North Carolina Governor Roy Cooper Not Expected to Sign Down Syndrome Abortion Bill

North Carolina Democratic Governor Roy Cooper is not expected to sign an anti-abortion bill that passed through the state Senate on Thursday, the Associated Press reported.

The Republican-led bill would ban women from getting an abortion on the basis of sex, race or prenatal diagnosis of Down syndrome. It passed by a vote of 27-20.

The bill was opposed by state Senate Democrats, including Sarah Crawford, who worked with children and adults with disabilities during her time as the head of the Tammy Lynn Center for Developmental Disabilities. Crawford told AP that the bill would force women to carry out pregnancies they are not prepared for.

"This bill is not about the joy that people with disabilities bring to the world," Crawford said. "This bill is about controlling women. Simple as that."

For more reporting from the Associated Press, see below.

North Carolina Abortion Bill
North Carolina Democratic Governor Roy Cooper is not expected to sign an anti-abortion bill that passed through the state Senate on Thursday. Above, Cooper speaks to the gathered media after his tour of a COVID-19 vaccine clinic at the Pine Hall Brick plant in Madison on May 27, 2021. Woody Marshall/News & Record via AP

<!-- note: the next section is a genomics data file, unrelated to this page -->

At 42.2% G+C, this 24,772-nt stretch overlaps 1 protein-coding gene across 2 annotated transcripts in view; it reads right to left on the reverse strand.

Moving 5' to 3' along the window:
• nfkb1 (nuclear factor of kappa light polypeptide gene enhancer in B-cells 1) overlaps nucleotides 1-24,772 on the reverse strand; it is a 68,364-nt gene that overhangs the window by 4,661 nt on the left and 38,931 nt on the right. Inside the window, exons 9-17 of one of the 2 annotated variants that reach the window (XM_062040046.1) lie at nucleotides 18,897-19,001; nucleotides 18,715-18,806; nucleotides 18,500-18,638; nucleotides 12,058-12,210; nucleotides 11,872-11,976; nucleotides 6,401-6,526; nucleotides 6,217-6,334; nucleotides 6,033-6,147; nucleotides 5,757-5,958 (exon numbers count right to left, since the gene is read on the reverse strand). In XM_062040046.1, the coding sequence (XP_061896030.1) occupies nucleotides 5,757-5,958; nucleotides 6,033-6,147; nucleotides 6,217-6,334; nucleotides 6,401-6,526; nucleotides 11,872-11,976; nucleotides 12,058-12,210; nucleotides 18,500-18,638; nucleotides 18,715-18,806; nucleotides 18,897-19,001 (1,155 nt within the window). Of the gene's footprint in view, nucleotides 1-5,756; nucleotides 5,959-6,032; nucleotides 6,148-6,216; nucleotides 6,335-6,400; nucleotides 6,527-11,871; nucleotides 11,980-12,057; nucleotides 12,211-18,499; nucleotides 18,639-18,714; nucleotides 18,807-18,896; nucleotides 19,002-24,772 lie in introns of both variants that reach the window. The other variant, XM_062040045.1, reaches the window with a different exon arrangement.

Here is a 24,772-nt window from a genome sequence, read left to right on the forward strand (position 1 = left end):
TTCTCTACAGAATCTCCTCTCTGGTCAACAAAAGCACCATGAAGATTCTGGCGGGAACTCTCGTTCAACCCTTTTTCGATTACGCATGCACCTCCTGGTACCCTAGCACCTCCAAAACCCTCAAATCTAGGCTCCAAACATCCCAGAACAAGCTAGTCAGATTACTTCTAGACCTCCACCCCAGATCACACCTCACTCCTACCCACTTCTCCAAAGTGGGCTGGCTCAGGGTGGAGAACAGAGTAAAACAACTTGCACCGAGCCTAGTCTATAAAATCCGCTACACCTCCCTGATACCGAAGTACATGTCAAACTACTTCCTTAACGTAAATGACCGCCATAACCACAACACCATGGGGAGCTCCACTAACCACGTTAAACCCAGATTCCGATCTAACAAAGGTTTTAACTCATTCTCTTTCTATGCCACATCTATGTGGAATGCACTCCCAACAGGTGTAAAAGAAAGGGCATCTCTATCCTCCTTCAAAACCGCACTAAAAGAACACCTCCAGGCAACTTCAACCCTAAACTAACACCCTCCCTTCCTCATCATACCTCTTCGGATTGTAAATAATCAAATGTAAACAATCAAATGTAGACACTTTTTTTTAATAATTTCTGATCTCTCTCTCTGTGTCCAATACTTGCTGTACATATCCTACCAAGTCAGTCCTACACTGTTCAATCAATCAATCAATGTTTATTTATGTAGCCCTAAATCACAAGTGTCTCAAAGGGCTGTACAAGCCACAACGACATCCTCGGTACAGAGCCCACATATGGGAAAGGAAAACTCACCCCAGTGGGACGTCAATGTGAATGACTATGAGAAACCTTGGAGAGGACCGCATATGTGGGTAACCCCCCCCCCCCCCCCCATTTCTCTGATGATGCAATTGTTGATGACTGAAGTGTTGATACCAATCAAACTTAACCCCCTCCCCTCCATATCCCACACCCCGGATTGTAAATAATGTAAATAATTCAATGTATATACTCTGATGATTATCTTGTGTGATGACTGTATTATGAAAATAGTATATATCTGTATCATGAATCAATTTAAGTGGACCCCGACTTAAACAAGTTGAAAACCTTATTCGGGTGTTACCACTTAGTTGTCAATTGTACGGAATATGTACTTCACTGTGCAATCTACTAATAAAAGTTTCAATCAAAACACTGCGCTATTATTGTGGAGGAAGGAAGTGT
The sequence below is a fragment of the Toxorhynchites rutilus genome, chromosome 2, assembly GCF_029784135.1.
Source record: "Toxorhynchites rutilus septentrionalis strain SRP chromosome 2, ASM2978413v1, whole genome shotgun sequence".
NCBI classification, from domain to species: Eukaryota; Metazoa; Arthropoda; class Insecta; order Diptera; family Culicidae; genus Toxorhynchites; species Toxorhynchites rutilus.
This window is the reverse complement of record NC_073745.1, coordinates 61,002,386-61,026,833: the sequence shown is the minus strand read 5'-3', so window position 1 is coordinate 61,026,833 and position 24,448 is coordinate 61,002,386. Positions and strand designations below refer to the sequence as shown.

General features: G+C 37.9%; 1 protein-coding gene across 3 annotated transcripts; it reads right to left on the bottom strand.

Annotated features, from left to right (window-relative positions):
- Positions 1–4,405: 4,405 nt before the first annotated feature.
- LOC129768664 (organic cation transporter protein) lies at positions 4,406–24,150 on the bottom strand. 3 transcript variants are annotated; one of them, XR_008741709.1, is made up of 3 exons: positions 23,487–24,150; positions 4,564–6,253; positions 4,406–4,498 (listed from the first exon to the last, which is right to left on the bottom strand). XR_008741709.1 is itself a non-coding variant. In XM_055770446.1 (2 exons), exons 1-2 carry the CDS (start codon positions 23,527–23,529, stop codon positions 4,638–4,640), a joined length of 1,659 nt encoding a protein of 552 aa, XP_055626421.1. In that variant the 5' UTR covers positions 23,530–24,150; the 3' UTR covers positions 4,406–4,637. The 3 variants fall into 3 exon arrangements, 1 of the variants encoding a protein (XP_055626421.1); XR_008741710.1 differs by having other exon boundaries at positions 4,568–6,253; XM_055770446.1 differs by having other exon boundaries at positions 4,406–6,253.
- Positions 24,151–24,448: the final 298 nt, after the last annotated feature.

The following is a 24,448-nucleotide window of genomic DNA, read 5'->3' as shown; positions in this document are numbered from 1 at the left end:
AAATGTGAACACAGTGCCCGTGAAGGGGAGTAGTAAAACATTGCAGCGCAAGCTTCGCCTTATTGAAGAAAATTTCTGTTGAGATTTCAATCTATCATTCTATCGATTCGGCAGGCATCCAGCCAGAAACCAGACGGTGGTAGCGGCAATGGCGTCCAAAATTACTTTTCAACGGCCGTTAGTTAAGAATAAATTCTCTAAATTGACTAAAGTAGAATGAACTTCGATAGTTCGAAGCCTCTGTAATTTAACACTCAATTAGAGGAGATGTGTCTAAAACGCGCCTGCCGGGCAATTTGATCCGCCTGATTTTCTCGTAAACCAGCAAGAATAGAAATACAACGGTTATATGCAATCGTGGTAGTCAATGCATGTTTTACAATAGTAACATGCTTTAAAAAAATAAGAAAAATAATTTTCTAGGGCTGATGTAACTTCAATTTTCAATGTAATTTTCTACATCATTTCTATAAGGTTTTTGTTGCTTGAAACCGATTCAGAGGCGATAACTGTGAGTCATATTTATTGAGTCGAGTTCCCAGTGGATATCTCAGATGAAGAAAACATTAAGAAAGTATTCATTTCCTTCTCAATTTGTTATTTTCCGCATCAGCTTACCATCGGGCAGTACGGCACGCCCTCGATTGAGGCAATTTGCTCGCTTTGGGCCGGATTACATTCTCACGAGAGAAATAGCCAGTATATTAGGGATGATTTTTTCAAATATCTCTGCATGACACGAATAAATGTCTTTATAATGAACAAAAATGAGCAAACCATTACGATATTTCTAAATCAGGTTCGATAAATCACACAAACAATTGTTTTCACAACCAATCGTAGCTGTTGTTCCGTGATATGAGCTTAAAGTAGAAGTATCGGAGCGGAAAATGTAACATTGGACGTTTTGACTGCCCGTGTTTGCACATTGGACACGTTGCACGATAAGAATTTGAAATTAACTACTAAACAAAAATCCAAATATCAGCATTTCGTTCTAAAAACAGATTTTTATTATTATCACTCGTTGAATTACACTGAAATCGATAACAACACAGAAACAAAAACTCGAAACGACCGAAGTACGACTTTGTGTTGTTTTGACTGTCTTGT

If it becomes law, House Bill 453 would require North Carolina abortion providers to sign a statement confirming that a woman isn't seeking to end her pregnancy to avoid having a child with Down syndrome, or a baby of an unwanted race or gender.

Republican proponents say prenatal tests that confirm the presence of Down syndrome can sometimes be inaccurate, prompting women who wouldn't otherwise do so to terminate their pregnancy. State Senator Joyce Krawiec, a Forsyth County Republican, said the measure prevents discrimination and "modern-day eugenics."

"Children should not have to pass a genetic test to earn the right to be born," Krawiec said.

The conservative North Carolina Values Coalition supports the bill.

Some Democratic lawmakers have warned that the bill would prevent women from having open conversations with their doctors and deny their constitutional right to an abortion. They fear the bill would force women to carry out pregnancies if they tell their doctor that a prenatal diagnosis of Down syndrome factored into their decision not to go through with the pregnancy, even if it was not the motivating force.

The American Civil Liberties of Union of North Carolina and Planned Parenthood South Atlantic are urging Cooper to reject the proposal.

"Politicians should never have control over private family decisions nor should they force a person to carry a pregnancy to term against their will," said a statement from Susanna Birdsong, North Carolina director of public affairs of Planned Parenthood South Atlantic.

Cooper's office did not immediately respond to a request for comment on the proposal.

Abortion Bill Protest
North Carolina Democratic Governor Roy Cooper is not expected to sign an anti-abortion bill that passed through the state Senate on Thursday. Above, protesters hold up signs outside the Texas state Capitol on May 29, 2021 in Austin. Sergio Flores/Getty Images

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